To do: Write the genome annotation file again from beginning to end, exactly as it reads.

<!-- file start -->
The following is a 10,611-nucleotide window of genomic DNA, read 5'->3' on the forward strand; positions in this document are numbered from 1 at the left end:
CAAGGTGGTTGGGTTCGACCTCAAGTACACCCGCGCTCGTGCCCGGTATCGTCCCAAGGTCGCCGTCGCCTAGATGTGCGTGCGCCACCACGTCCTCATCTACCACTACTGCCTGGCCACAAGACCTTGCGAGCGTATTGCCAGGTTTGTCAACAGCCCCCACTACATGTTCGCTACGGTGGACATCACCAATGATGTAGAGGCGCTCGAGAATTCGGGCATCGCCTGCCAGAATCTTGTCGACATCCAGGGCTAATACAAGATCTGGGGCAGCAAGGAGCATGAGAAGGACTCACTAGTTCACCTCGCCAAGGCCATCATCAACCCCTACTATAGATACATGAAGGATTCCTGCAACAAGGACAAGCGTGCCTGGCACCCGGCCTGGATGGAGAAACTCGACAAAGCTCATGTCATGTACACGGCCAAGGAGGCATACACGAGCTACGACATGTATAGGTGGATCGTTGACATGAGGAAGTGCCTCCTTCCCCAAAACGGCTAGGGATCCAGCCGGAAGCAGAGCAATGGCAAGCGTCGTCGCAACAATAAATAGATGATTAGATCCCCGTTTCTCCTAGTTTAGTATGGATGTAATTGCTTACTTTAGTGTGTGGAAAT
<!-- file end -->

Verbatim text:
The following is a 10,611-nucleotide window of genomic DNA, read 5'->3' on the forward strand; positions in this document are numbered from 1 at the left end:
CAAGGTGGTTGGGTTCGACCTCAAGTACACCCGCGCTCGTGCCCGGTATCGTCCCAAGGTCGCCGTCGCCTAGATGTGCGTGCGCCACCACGTCCTCATCTACCACTACTGCCTGGCCACAAGACCTTGCGAGCGTATTGCCAGGTTTGTCAACAGCCCCCACTACATGTTCGCTACGGTGGACATCACCAATGATGTAGAGGCGCTCGAGAATTCGGGCATCGCCTGCCAGAATCTTGTCGACATCCAGGGCTAATACAAGATCTGGGGCAGCAAGGAGCATGAGAAGGACTCACTAGTTCACCTCGCCAAGGCCATCATCAACCCCTACTATAGATACATGAAGGATTCCTGCAACAAGGACAAGCGTGCCTGGCACCCGGCCTGGATGGAGAAACTCGACAAAGCTCATGTCATGTACACGGCCAAGGAGGCATACACGAGCTACGACATGTATAGGTGGATCGTTGACATGAGGAAGTGCCTCCTTCCCCAAAACGGCTAGGGATCCAGCCGGAAGCAGAGCAATGGCAAGCGTCGTCGCAACAATAAATAGATGATTAGATCCCCGTTTCTCCTAGTTTAGTATGGATGTAATTGCTTACTTTAGTGTGTGGAAAT